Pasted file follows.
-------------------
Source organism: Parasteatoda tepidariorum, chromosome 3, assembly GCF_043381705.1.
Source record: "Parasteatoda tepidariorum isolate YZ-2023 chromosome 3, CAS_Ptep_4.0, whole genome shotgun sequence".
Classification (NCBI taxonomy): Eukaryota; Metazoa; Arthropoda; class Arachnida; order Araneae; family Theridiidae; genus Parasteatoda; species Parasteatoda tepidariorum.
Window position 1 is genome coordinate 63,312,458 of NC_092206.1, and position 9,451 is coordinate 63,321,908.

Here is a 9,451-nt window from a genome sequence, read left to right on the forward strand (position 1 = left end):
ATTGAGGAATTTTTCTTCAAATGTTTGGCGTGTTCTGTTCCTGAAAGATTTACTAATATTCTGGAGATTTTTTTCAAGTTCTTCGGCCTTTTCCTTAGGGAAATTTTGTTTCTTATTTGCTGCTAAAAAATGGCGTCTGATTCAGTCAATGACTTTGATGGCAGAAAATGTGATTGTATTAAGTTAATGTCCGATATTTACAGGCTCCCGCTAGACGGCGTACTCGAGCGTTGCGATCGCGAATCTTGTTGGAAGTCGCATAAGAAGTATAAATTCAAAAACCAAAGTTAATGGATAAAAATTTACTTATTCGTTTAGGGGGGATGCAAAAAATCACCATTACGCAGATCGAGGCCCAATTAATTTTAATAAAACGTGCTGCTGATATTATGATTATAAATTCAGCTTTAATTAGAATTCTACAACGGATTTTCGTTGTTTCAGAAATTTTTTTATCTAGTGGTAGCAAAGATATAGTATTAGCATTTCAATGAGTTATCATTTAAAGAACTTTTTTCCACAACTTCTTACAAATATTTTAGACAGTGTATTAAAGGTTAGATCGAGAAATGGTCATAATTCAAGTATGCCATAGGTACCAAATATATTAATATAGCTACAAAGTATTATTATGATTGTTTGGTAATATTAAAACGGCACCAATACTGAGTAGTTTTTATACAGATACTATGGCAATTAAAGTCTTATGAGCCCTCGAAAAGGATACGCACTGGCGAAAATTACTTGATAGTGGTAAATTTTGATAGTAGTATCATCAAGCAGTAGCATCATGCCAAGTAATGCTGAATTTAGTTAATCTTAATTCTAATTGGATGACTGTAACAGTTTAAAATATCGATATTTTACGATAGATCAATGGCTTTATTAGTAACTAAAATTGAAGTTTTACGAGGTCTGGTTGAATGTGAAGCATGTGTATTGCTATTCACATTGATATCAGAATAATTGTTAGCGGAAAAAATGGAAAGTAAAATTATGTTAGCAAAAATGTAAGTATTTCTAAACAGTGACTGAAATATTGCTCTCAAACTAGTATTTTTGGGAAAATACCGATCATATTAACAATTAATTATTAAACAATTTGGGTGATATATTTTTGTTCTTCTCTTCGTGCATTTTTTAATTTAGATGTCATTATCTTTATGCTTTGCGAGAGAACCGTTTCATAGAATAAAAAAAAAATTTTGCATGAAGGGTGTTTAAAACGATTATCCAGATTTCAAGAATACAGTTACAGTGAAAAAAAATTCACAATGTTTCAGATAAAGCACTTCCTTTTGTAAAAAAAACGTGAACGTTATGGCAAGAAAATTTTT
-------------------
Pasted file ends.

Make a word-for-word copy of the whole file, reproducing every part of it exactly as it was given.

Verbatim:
Source organism: Parasteatoda tepidariorum, chromosome 3, assembly GCF_043381705.1.
Source record: "Parasteatoda tepidariorum isolate YZ-2023 chromosome 3, CAS_Ptep_4.0, whole genome shotgun sequence".
Classification (NCBI taxonomy): Eukaryota; Metazoa; Arthropoda; class Arachnida; order Araneae; family Theridiidae; genus Parasteatoda; species Parasteatoda tepidariorum.
Window position 1 is genome coordinate 63,312,458 of NC_092206.1, and position 9,451 is coordinate 63,321,908.

Here is a 9,451-nt window from a genome sequence, read left to right on the forward strand (position 1 = left end):
ATTGAGGAATTTTTCTTCAAATGTTTGGCGTGTTCTGTTCCTGAAAGATTTACTAATATTCTGGAGATTTTTTTCAAGTTCTTCGGCCTTTTCCTTAGGGAAATTTTGTTTCTTATTTGCTGCTAAAAAATGGCGTCTGATTCAGTCAATGACTTTGATGGCAGAAAATGTGATTGTATTAAGTTAATGTCCGATATTTACAGGCTCCCGCTAGACGGCGTACTCGAGCGTTGCGATCGCGAATCTTGTTGGAAGTCGCATAAGAAGTATAAATTCAAAAACCAAAGTTAATGGATAAAAATTTACTTATTCGTTTAGGGGGGATGCAAAAAATCACCATTACGCAGATCGAGGCCCAATTAATTTTAATAAAACGTGCTGCTGATATTATGATTATAAATTCAGCTTTAATTAGAATTCTACAACGGATTTTCGTTGTTTCAGAAATTTTTTTATCTAGTGGTAGCAAAGATATAGTATTAGCATTTCAATGAGTTATCATTTAAAGAACTTTTTTCCACAACTTCTTACAAATATTTTAGACAGTGTATTAAAGGTTAGATCGAGAAATGGTCATAATTCAAGTATGCCATAGGTACCAAATATATTAATATAGCTACAAAGTATTATTATGATTGTTTGGTAATATTAAAACGGCACCAATACTGAGTAGTTTTTATACAGATACTATGGCAATTAAAGTCTTATGAGCCCTCGAAAAGGATACGCACTGGCGAAAATTACTTGATAGTGGTAAATTTTGATAGTAGTATCATCAAGCAGTAGCATCATGCCAAGTAATGCTGAATTTAGTTAATCTTAATTCTAATTGGATGACTGTAACAGTTTAAAATATCGATATTTTACGATAGATCAATGGCTTTATTAGTAACTAAAATTGAAGTTTTACGAGGTCTGGTTGAATGTGAAGCATGTGTATTGCTATTCACATTGATATCAGAATAATTGTTAGCGGAAAAAATGGAAAGTAAAATTATGTTAGCAAAAATGTAAGTATTTCTAAACAGTGACTGAAATATTGCTCTCAAACTAGTATTTTTGGGAAAATACCGATCATATTAACAATTAATTATTAAACAATTTGGGTGATATATTTTTGTTCTTCTCTTCGTGCATTTTTTAATTTAGATGTCATTATCTTTATGCTTTGCGAGAGAACCGTTTCATAGAATAAAAAAAAAATTTTGCATGAAGGGTGTTTAAAACGATTATCCAGATTTCAAGAATACAGTTACAGTGAAAAAAAATTCACAATGTTTCAGATAAAGCACTTCCTTTTGTAAAAAAAACGTGAACGTTATGGCAAGAAAATTTTT